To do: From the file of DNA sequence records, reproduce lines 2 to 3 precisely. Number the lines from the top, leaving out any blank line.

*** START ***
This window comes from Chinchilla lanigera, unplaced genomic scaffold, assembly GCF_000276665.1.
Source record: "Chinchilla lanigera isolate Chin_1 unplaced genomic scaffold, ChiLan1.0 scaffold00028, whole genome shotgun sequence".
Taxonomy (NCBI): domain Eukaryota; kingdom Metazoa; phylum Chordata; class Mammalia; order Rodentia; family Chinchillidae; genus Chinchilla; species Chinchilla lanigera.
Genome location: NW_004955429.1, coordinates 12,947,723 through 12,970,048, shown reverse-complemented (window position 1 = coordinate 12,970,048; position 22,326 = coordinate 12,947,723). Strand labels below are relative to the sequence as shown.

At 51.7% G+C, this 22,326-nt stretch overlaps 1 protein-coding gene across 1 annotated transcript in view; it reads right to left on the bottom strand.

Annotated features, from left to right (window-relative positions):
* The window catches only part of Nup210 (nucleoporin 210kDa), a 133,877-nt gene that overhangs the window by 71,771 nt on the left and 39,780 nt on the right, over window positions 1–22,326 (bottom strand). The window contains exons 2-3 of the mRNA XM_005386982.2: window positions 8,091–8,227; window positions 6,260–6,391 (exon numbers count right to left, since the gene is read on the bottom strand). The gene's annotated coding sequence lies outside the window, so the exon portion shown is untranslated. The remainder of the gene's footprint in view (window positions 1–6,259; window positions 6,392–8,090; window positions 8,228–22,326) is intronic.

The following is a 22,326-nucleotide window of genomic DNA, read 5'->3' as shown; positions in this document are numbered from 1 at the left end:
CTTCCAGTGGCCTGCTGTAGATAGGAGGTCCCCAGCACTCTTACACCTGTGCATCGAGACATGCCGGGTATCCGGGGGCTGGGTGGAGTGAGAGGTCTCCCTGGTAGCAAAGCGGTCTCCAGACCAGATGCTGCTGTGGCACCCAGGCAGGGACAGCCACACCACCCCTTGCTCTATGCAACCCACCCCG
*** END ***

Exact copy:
Source record: "Chinchilla lanigera isolate Chin_1 unplaced genomic scaffold, ChiLan1.0 scaffold00028, whole genome shotgun sequence".
Taxonomy (NCBI): domain Eukaryota; kingdom Metazoa; phylum Chordata; class Mammalia; order Rodentia; family Chinchillidae; genus Chinchilla; species Chinchilla lanigera.